Hitherto, Bachtrack’s database of over 16,000 composers has not included any popes (although there is a non-pope, Jacobus Clemens non Papa). That changed with Hungarian State Opera’s inclusion in its 2019-20 season of The Jeweller’s Shop, a “dialogue in verse” by Karol Józef Wojtyła – better known to the world as Pope John Paul II – together with music by his compatriot Krzysztof Penderecki, to be performed over Easter 2020. In fact, the whole season is being branded as “Christian Spirit Season”, paying respect to the 52nd International Eucharistic Congress to be held in Budapest later in 2020.

Works with a Christian angle make up several of the 21 new productions of operas, dance works or other staged music. A new production of Parsifal opens, appropriately, on Good Friday. Ferenc Anger’s new staging of Handel’s Messiah plays over the Christmas period. Last year, director and choreographer Csaba Horváth created a staged production of Bach’s secular cantatas: this year, he turns to cantatas based on the motif of the Holy Cross for a production entitled Cross Cantatas. The wars of the Reformation form the backdrop to the crisis of faith in Paul Hindemith’s Mathis der Maler, while the season also features the darker side of Christianity in the shape of the Spanish Inquisition: the confrontation between King Philip II and the Grand Inquisitor in Verdi’s Don Carlo rarely fails to thrill. Frank Hilbrich and Volker Thiele, the director and designer of the new production, impressed us in Mannheim and can be expected to ratchet up the intensity. Sister Helen Prejean, the narrator of Jake Heggie's Dead Man Walking who becomes the confidante of a violent man on death row, may not be explicitly overdoing the religion, but the story of crime, punishment and redemption has Christian values at its core.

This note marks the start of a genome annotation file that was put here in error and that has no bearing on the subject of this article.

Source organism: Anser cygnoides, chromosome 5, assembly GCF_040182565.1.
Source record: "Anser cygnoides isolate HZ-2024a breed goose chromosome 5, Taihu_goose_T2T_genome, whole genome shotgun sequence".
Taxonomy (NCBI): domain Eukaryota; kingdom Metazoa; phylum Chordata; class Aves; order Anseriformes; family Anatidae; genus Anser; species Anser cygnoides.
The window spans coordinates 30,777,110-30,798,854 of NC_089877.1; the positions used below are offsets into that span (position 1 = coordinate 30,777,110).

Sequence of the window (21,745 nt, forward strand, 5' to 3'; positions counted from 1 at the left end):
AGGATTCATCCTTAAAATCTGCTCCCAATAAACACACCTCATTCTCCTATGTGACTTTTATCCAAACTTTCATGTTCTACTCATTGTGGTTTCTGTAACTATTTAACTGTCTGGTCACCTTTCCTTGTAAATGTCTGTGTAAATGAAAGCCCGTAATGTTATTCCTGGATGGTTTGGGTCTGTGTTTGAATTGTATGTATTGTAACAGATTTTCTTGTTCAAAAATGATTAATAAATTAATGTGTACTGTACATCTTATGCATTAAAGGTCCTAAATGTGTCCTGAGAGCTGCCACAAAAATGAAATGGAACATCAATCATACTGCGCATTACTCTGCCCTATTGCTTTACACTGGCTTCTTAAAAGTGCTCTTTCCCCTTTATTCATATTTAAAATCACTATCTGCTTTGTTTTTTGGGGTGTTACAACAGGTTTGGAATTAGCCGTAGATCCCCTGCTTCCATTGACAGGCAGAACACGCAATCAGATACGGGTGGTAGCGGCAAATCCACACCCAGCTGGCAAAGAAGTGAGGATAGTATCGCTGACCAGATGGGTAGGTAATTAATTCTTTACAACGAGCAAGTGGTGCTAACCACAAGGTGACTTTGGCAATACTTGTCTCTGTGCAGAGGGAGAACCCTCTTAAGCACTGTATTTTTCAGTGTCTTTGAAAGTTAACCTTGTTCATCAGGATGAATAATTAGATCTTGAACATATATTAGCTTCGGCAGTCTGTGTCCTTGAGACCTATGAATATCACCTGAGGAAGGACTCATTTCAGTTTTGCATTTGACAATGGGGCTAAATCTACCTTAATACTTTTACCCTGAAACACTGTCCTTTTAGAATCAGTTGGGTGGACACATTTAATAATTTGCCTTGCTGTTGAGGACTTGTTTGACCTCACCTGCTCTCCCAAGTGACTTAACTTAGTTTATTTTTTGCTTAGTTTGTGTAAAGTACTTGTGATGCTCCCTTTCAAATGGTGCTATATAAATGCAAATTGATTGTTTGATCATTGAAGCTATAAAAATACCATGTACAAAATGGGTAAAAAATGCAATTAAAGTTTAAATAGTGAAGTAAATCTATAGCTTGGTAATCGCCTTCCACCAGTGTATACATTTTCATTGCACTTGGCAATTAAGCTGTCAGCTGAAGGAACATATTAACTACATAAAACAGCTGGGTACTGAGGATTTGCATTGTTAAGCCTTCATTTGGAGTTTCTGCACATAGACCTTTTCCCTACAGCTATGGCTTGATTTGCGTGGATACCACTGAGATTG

If you need an antidote to earnest tales of good, honest, Christianity, Mikhail Bulgakov’s surreal and darkly satirical novel The Master and Margarita, in which Satan and various acolytes land in atheist Soviet Moscow, is turned into a new opera, featuring both symphonic and electronic instruments, by Hungarian composer Levente Gyöngyösi. It’s one of the great novels of the 20th century and should make for a fascinating show. The new productions also include decidedly non-Christian works of different genres, including high octane political drama (Monteverdi’s L’incoronazione di Poppea), gentle singspiel (Mozart’s Die Entführung aus dem Serail and a pair of light operas Fantasio and Fortunio by Italian composer Giampaolo Testoni, which the Hungarian State Opera first performed in Italy last December. Levente Gyöngyösi returns in June in the guise of arranger, turning the Hungarian rock opera Stephen the King into a work for operatic voices and symphony orchestra. The list of new opera productions is completed by a pair of Hungarian comic operas – Jeno Habay’s Aunt Simona and Ernst von Dohnányi’s The Violin Maker of Cremona.